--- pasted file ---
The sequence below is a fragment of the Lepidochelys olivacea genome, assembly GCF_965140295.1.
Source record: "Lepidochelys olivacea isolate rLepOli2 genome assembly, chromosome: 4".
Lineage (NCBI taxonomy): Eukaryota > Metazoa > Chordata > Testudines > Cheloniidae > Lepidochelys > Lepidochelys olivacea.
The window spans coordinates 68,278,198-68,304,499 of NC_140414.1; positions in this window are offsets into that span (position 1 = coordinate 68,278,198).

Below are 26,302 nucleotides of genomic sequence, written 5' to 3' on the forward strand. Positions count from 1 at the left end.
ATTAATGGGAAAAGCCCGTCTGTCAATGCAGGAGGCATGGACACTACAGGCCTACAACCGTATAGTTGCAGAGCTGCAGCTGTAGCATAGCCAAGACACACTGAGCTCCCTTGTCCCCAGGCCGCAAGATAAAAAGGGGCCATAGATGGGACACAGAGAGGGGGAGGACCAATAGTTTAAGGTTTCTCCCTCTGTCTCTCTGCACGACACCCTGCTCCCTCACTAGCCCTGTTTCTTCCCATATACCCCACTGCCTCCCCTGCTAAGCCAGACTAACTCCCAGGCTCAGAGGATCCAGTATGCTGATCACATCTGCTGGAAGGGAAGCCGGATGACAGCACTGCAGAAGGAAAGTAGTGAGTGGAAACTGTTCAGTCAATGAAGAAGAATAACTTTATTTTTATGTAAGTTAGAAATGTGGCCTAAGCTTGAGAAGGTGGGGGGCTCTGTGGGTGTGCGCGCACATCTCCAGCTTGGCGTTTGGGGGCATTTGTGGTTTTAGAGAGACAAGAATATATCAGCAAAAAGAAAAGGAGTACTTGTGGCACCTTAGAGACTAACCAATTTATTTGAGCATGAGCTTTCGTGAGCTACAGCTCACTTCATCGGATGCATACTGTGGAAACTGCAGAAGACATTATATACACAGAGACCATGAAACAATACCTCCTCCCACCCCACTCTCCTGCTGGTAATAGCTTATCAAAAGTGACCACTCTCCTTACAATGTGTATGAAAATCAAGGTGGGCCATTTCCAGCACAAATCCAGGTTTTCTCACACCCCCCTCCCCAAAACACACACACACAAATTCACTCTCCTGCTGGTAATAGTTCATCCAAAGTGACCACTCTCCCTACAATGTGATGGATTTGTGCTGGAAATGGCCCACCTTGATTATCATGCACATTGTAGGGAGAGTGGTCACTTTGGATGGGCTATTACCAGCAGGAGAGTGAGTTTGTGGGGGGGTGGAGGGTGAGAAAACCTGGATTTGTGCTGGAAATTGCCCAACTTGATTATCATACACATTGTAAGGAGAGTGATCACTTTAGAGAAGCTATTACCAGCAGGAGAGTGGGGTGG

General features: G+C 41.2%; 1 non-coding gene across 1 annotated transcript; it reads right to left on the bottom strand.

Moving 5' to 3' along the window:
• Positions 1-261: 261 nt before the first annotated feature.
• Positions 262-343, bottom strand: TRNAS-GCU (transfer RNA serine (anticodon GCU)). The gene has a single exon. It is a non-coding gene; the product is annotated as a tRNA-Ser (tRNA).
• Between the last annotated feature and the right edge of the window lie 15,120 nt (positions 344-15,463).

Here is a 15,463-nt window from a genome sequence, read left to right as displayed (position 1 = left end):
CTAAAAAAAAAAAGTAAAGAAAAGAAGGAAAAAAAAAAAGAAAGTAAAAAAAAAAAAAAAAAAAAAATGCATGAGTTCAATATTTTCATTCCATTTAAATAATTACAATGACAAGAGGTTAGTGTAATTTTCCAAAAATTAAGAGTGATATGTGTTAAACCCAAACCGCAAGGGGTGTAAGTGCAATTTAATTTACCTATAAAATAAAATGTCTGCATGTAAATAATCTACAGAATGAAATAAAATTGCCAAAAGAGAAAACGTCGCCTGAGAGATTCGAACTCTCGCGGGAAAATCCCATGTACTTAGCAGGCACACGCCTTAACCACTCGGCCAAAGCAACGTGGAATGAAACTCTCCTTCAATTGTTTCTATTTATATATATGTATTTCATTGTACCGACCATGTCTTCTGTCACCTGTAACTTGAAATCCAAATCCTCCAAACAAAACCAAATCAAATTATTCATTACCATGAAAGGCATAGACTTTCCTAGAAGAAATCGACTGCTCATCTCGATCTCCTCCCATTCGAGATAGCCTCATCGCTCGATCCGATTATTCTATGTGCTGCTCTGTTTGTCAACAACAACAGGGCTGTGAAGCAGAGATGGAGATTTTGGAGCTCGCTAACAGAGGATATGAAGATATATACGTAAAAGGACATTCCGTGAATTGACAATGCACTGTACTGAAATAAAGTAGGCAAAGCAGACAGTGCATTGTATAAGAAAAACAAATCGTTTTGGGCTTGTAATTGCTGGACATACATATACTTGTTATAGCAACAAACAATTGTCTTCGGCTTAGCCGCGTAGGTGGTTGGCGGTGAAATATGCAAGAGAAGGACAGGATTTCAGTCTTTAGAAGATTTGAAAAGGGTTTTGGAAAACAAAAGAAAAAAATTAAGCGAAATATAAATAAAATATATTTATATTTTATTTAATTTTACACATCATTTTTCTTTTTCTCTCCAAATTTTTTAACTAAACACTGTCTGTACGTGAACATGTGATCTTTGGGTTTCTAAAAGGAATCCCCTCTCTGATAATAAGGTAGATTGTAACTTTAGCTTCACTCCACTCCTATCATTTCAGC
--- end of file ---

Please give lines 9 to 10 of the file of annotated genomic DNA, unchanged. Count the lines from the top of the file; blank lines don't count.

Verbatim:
• Positions 1-261: 261 nt before the first annotated feature.
• Positions 262-343, bottom strand: TRNAS-GCU (transfer RNA serine (anticodon GCU)). The gene has a single exon. It is a non-coding gene; the product is annotated as a tRNA-Ser (tRNA).